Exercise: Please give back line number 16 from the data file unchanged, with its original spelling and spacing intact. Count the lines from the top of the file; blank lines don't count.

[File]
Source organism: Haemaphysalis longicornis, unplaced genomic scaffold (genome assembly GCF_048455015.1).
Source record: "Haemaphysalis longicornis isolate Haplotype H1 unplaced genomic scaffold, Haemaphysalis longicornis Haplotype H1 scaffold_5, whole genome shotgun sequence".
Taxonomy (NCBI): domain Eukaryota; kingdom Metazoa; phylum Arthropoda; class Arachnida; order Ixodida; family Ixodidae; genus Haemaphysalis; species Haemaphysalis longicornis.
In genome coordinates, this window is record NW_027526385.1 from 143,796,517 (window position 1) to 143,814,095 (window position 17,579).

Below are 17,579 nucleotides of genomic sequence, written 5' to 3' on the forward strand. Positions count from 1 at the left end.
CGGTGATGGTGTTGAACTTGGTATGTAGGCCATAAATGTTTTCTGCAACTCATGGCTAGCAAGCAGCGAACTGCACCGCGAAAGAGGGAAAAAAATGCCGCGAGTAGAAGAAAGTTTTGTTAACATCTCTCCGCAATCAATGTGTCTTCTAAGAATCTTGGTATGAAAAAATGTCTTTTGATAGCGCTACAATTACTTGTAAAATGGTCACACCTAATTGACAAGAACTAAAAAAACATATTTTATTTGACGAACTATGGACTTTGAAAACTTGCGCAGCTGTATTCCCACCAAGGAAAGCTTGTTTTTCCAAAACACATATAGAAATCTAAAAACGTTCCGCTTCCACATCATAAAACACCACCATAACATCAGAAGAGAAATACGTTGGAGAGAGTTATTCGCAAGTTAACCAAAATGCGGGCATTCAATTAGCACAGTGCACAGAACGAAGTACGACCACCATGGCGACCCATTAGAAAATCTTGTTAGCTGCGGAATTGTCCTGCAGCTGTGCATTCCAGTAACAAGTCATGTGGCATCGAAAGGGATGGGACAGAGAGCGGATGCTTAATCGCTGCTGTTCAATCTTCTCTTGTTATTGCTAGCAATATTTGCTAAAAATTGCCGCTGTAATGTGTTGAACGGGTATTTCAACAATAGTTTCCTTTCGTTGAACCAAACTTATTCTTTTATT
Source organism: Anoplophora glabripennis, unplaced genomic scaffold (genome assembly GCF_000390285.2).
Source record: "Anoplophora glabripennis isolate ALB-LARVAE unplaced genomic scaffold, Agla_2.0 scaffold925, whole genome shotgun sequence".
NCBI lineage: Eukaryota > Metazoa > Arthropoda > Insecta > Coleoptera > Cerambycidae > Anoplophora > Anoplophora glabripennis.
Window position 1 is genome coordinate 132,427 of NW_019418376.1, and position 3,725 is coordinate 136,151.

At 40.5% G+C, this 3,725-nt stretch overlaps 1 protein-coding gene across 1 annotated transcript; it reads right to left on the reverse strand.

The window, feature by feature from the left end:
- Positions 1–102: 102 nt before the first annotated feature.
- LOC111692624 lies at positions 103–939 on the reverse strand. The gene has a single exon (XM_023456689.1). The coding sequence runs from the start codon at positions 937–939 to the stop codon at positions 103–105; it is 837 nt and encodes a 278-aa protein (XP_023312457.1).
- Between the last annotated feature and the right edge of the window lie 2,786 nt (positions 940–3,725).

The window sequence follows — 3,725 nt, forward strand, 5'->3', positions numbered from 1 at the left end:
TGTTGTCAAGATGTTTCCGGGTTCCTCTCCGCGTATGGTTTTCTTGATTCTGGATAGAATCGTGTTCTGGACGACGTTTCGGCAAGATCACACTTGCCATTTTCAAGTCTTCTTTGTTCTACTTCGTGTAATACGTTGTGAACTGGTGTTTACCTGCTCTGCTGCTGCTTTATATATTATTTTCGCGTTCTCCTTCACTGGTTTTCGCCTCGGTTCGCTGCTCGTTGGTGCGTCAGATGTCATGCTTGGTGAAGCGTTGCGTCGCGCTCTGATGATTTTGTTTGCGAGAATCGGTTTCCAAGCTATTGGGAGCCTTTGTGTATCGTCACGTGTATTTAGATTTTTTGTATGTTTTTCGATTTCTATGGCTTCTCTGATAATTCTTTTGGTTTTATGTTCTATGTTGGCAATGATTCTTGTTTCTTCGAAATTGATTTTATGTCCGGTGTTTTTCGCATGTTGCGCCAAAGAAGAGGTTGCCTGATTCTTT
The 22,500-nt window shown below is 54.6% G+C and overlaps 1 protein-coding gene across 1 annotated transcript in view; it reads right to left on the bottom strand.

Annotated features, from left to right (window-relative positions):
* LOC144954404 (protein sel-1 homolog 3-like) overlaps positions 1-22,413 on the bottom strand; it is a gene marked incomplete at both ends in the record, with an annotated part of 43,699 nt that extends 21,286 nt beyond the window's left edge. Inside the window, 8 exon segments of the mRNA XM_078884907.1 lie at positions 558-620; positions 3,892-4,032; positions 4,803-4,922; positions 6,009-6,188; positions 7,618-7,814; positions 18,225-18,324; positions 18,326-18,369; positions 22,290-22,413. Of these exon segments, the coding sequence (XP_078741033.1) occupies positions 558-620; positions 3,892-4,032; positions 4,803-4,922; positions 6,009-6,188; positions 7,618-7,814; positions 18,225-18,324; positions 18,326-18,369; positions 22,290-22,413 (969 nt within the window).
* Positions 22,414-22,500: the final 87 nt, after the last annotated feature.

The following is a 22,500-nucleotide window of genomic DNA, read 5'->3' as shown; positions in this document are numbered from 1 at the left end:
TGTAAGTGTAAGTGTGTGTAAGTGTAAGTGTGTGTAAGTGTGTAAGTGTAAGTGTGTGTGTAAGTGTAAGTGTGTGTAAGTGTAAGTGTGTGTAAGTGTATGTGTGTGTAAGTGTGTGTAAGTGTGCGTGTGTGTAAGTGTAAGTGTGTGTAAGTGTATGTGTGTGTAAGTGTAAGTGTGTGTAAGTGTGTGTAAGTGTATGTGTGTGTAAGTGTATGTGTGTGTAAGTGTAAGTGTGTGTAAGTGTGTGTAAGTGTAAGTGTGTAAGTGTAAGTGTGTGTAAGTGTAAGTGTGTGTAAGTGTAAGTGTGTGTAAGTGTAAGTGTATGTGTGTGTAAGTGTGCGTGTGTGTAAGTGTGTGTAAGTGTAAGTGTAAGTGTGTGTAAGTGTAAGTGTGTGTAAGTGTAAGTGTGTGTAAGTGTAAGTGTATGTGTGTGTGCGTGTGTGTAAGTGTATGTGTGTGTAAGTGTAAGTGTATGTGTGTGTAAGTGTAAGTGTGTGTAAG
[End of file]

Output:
The window sequence follows — 3,725 nt, forward strand, 5'->3', positions numbered from 1 at the left end: